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Howard Clarke on the 'Viking town'

To complement the Irish Historic Towns Atlas Online series we are producing short essays by experts on particular town types.

The first in the series is on the Viking town by Howard B. Clarke, author of IHTA no. 11, Dublin, part 1, to 1610 (Royal Irish Academy, 2002). In this essay, Clarke challenges the traditional notions of the development of Viking towns in Ireland.

The Viking town

It has often been asserted that the Vikings founded Dublin and, by extension, Cork, Limerick, Waterford and Wexford. But is this notion really true?  The published IHTA fascicles for Carlingford, Dublin (part I), Limerick and Youghal suggest answers to this question.

Carlingford’s Viking associations amount to little more than the place-name, whose second element is derived from Old Norse fjörr (English fjord), meaning an inlet from the sea. The word víkingr came to represent a sea pirate who lurked up a fjord ready to pounce on his merchant prey. This sort of activity has nothing to do with towns or with town foundation. The town of Carlingford was founded as such in the late twelfth century following on from the Anglo-Norman incursion into Ireland.

The place-name Youghal is purely Irish, meaning ‘yew wood’ (as in the case of York in northern England). Its Viking associations are documentary and amount to the recorded presence of a fleet based there in the mid ninth century. No archaeological evidence has yet been found on the site of the later town, which started life in the early thirteenth century as another colonial initiative.

The atlas fascicles for Dublin and Limerick provide a more complex and nuanced association with Vikings. In both cases a longphort or ship harbour was established in the ninth century and in both cases, too, the Vikings’ base was re-established on a different though nearby site. At Dublin the change was from Duiblinn (modernised as Dubhlinn) to Áth Cliath; at Limerick from near Athlunkard (‘the ford of the longphort’) to King’s Island. Only in the course of time did the second site become the focus of real and permanent urban development.

Extract from IHTA no. 11, Dublin, part I, to 1610 by H.B. Clarke, Map 4, Medieval Dublin: c. 840 to c. 1540.

Extract from IHTA no. 21, Limerick, by Eamon O'Flaherty, Figs 1 and 2, the location of the Viking town and conjectural layout. 

The reason for this is quite simple. Most of the Vikings active in Ireland came from Norway, a country that had virtually no towns. The sole exception is Kaupang, situated on the western shore of Oslofjord, but under Danish control for much of the ninth century. Its urban character was always marginal and it was abandoned as a settlement at some point in the later tenth century. Vikings from Norway did not come to Ireland with sophisticated notions about towns and town foundation.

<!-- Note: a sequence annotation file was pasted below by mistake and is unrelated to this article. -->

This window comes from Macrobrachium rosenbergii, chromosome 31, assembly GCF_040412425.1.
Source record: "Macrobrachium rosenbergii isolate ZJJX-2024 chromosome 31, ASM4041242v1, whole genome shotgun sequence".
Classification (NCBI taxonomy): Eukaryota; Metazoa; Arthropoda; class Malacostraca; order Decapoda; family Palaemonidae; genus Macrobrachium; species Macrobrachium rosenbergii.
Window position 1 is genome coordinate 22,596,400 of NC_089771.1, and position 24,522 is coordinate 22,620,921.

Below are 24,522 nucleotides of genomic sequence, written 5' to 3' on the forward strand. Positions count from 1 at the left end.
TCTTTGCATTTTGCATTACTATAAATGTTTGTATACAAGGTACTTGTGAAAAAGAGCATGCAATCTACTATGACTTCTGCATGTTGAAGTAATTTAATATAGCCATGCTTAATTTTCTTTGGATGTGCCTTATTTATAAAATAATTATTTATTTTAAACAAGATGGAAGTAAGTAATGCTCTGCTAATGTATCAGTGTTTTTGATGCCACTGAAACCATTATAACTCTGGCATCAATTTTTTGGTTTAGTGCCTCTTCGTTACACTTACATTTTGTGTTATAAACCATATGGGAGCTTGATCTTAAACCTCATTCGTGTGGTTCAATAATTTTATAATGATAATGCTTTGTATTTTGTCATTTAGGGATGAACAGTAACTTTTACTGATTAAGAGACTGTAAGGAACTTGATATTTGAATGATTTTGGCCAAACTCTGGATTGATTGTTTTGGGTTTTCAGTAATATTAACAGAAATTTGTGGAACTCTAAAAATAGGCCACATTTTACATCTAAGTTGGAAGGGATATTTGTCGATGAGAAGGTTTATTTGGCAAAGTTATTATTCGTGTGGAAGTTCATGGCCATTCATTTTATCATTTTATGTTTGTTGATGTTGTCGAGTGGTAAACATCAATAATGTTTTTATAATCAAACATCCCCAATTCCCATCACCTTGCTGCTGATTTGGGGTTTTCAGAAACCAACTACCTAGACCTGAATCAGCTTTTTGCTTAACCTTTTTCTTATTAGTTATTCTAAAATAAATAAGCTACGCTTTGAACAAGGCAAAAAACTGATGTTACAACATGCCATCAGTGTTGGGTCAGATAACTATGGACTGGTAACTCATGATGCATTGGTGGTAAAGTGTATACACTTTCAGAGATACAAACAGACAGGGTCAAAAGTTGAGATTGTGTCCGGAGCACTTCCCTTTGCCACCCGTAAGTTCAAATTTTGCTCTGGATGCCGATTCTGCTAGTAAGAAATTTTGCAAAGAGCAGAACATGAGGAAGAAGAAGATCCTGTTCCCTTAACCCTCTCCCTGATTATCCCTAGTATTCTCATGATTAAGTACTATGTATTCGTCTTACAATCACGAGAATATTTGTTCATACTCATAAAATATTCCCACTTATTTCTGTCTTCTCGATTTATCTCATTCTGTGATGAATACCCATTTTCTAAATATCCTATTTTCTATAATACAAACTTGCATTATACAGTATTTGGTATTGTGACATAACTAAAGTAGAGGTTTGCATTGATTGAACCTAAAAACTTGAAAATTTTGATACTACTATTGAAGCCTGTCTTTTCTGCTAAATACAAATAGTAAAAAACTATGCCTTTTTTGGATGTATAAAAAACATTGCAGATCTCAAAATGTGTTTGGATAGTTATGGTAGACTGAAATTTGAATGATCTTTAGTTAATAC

In effect, as the Dublin and Limerick fascicles demonstrate, these places retained their original Irish names and evolved by stages into towns in the course of the tenth century and later. They were more in the way of Hiberno-Norse creations than purely Viking ones. Limerick was taken over by military force by the Dál gCais (O’Briens) in 967, while Dublin came under mainly Irish tutelage in 1052.

During the early middle ages, in many parts of Europe, town formation and growth were complex and often hesitant processes. Even in Mediterranean countries, smoothly functioning towns were a distant memory from Roman times, whilst in non-Roman Europe north of the Alps fresh beginnings were the norm. Vikings as sea pirates attacked and occasionally took over existing towns, as at York. In some cases, irregular raiding turned into regular trading and a viable town emerged. These IHTA fascicles tell us the true story of Viking towns.

Howard B. Clarke

December 2016

Further reading

IHTA Online is a collaborative project with the Royal Irish Academy and Eneclann (Irish Genealogy and History Research Services). The cover, essay, topographical information, core maps and bibliographies of IHTAs 1 to 27 are freely available as pdfs online. 

For free access to the IHTAs for Dublin and Limerick please click here.

To purchase a copy of full atlas or other IHTA ancillary publications please click here

Expert essay series

Anngret Simms on the 'Monastic town' click here

Michael Potteron on the 'Anglo-Norman town' click here

Raymond Gillespie on the 'Early Modern, Gaelic and Plantation' town click here

Colm Lennon on the 'town in the eighteenth century' click here.

Jacinta Prunty on the 'town in the nineteenth century' click here. 

Cover image: Part of artist's impression of Dublin, looking north, c. 1000; acrylic painting by Simon Dick; content provided by P.F. Wallace (National Museum of Ireland). It appears as Plate 1 in IHTA no. 11, Dublin, part I, to 1610 by H.B. Clarke (Royal Irish Academy, 2002). 

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